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Intercept Corrections and Structural Change

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  • Clements, Michael P
  • Hendry, David F

Abstract

Analyses of forecasting that assume a constant, time-invariant data generating process (DGP), and so implicitly rule out structural change or regime shifts in the economy, ignore an aspect of the real world responsible for some of the more dramatic historical episodes of predictive failure. Some models may offer greater protection against unforeseen structural breaks than others, and various tricks may be employed to robustify forecasts to change. We show that in certain states of nature, vector autoregressions in the differences of the variables (in the spirit of Box-Jenkins time-series-modelling), can outperform vector 'equilibrium-correction' mechanisms. However, appropriate intercept corrections can enhance the performance of the latter, albeit that reductions in forecast bias may only be achieved at the cost of inflated forecast error variances. Copyright 1996 by John Wiley & Sons, Ltd.

Suggested Citation

  • Clements, Michael P & Hendry, David F, 1996. "Intercept Corrections and Structural Change," Journal of Applied Econometrics, John Wiley & Sons, Ltd., vol. 11(5), pages 475-494, Sept.-Oct.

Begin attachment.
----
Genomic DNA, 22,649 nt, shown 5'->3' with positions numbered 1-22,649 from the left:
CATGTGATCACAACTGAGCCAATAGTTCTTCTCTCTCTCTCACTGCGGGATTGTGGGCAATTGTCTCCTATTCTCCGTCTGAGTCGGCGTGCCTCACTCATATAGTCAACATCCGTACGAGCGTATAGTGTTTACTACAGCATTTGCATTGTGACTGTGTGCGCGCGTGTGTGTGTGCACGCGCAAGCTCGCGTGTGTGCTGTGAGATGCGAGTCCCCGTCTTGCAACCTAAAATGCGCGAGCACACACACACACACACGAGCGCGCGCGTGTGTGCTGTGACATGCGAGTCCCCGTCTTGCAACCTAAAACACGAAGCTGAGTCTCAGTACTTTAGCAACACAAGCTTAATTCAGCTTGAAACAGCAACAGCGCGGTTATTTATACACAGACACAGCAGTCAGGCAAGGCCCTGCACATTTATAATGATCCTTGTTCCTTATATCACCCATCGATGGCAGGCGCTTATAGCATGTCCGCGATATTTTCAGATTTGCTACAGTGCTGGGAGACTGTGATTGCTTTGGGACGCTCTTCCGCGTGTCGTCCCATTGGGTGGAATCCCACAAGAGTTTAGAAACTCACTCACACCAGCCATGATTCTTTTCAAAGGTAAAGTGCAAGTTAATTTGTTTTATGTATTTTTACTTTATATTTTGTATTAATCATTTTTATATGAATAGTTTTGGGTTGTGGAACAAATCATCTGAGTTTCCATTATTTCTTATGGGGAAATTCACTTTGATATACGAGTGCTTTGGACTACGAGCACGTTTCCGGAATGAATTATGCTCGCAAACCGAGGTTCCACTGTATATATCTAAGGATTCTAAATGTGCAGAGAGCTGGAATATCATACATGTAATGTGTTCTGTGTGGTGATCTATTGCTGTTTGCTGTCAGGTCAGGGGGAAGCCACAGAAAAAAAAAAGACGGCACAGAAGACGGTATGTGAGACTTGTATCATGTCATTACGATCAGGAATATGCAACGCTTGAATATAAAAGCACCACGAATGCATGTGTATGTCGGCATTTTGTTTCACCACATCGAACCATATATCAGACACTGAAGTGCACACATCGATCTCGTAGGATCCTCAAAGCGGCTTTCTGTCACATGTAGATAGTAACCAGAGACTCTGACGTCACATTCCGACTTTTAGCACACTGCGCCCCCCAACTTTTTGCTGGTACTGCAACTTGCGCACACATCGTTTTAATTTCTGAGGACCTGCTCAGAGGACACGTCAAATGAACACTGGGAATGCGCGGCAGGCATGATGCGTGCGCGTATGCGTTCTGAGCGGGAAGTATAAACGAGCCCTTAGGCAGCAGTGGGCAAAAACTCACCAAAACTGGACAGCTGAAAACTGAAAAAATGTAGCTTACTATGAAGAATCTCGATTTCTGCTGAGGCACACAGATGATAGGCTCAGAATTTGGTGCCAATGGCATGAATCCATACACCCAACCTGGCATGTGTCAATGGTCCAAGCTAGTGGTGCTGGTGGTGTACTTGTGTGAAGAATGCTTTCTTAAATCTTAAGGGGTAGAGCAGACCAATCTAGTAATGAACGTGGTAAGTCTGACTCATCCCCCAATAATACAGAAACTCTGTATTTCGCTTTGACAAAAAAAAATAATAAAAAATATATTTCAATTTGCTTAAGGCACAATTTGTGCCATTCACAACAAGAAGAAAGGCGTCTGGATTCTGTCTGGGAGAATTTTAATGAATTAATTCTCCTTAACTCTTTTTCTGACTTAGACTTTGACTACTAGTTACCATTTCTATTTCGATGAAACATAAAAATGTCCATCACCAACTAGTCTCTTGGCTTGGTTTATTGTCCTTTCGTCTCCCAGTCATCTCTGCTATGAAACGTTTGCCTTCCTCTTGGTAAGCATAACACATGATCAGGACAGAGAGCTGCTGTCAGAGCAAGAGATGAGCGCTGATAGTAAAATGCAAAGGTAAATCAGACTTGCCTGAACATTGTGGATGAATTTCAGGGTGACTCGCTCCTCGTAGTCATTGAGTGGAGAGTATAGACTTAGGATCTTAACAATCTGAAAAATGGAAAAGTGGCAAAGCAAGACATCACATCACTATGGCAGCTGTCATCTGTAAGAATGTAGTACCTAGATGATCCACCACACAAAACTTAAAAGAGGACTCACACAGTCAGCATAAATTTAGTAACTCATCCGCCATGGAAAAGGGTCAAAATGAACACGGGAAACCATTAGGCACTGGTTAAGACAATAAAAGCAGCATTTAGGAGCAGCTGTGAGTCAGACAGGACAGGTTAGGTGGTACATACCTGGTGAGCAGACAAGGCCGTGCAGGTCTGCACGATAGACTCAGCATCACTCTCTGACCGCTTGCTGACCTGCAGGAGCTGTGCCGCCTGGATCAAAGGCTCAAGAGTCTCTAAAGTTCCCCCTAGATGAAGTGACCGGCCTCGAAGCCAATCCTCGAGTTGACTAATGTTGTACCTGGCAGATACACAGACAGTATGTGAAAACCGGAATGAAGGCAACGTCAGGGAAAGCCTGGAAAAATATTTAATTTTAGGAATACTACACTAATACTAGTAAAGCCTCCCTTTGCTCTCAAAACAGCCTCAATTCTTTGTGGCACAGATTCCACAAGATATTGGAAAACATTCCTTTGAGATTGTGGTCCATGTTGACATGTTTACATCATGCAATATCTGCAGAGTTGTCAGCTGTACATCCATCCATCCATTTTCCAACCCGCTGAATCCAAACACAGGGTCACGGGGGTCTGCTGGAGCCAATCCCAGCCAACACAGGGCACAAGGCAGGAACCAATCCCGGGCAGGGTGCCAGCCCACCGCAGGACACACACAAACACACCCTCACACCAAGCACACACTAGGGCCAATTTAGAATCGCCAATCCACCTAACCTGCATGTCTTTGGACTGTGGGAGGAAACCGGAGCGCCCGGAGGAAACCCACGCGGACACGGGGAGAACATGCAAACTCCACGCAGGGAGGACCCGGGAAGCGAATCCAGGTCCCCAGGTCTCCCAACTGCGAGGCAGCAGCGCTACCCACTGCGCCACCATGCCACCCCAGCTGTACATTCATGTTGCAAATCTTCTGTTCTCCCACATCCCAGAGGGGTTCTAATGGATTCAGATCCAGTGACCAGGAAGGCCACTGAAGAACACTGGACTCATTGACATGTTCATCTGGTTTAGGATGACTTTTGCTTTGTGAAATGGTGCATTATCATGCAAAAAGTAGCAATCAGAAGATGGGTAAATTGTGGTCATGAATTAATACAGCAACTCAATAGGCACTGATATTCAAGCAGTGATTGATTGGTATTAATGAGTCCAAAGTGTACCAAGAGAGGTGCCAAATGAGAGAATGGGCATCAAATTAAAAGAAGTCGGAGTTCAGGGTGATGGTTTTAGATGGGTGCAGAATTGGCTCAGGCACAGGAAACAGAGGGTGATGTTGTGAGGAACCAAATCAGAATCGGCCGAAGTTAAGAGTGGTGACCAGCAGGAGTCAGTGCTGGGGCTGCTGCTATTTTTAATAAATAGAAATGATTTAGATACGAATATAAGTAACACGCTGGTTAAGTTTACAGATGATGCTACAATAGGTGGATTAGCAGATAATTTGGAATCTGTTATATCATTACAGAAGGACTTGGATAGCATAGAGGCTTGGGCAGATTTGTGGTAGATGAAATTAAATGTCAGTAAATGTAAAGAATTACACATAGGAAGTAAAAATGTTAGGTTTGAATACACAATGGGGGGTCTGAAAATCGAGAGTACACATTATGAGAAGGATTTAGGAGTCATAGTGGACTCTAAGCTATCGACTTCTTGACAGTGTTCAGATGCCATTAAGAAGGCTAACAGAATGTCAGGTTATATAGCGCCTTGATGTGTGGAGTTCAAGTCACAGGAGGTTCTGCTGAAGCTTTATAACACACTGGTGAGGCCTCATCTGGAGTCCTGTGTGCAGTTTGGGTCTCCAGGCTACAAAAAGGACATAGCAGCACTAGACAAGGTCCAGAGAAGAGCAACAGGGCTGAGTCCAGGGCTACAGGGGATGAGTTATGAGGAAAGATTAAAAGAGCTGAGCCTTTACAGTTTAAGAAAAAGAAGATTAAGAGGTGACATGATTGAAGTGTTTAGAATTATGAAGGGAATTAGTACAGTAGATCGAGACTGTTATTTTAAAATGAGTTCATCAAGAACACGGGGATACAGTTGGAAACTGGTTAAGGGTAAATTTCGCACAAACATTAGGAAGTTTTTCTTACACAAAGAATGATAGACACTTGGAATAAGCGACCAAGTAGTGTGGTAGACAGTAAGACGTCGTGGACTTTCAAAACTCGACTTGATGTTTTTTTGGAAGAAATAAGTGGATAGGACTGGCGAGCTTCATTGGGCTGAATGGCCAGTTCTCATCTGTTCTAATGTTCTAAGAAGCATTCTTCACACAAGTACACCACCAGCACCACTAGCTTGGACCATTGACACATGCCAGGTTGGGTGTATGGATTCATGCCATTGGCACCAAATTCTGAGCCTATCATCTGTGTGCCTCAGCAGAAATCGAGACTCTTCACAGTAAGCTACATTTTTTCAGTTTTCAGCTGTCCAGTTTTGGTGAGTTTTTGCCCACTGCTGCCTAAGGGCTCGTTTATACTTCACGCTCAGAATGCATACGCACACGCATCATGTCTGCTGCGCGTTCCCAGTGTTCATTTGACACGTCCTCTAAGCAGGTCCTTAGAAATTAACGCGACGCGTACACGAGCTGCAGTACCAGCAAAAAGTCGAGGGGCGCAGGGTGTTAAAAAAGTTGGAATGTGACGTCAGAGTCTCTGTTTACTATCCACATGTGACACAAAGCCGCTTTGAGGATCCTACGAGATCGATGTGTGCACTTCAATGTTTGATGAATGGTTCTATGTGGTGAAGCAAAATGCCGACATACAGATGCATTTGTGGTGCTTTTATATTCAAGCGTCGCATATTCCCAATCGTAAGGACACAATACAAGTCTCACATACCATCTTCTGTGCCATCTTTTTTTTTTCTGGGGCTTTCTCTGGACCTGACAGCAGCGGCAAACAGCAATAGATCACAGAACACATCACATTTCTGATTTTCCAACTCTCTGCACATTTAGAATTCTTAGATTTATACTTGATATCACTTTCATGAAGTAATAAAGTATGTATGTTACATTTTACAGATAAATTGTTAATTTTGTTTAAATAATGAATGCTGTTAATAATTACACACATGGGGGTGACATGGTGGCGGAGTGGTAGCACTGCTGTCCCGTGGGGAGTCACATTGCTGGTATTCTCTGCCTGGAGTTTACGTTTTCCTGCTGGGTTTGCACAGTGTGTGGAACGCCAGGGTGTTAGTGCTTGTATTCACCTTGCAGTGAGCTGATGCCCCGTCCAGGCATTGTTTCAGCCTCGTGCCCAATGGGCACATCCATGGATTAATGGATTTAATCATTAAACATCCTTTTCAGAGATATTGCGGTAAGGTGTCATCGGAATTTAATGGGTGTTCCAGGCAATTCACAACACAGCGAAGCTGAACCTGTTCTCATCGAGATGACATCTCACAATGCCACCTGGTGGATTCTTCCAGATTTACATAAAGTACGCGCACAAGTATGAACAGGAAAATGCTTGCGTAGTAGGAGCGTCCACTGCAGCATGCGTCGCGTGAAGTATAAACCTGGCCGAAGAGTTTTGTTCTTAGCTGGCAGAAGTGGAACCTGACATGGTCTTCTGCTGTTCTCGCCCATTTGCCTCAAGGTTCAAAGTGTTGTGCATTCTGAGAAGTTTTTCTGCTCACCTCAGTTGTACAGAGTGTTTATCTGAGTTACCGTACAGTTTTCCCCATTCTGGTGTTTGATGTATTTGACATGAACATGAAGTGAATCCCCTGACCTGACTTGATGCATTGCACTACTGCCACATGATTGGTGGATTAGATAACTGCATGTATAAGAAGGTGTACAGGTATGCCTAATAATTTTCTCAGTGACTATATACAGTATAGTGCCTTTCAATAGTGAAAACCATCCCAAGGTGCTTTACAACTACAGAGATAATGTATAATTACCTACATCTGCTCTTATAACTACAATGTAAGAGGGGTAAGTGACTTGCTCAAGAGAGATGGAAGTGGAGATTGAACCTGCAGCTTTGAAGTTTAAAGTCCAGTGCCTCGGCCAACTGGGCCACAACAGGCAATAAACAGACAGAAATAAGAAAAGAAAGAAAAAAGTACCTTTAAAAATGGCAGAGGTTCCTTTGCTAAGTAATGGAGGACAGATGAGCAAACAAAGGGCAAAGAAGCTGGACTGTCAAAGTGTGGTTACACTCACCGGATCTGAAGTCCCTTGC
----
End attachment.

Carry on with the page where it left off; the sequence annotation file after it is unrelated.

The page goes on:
• Handle: RePEc:jae:japmet:v:11:y:1996:i:5:p:475-94
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    References listed on IDEAS

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    1. Hansen, Bruce E, 1994. "Autoregressive Conditional Density Estimation," International Economic Review, Department of Economics, University of Pennsylvania and Osaka University Institute of Social and Economic Research Association, vol. 35(3), pages 705-730, August.
    2. Zellner, A., 1992. "Statistics, Science and Public Policy," Papers 92-21, California Irvine - School of Social Sciences.
    3. Diebold, Francis X & Mariano, Roberto S, 2002. "Comparing Predictive Accuracy," Journal of Business & Economic Statistics, American Statistical Association, vol. 20(1), pages 134-144, January.
    4. Vuong, Quang H, 1989. "Likelihood Ratio Tests for Model Selection and Non-nested Hypotheses," Econometrica, Econometric Society, vol. 57(2), pages 307-333, March.
    5. McCloskey, Donald N, 1985. "The Loss Function Has Been Mislaid: The Rhetoric of Significance Tests," American Economic Review, American Economic Association, vol. 75(2), pages 201-205, May.
    6. Newey, Whitney K & Powell, James L, 1987. "Asymmetric Least Squares Estimation and Testing," Econometrica, Econometric Society, vol. 55(4), pages 819-847, July.
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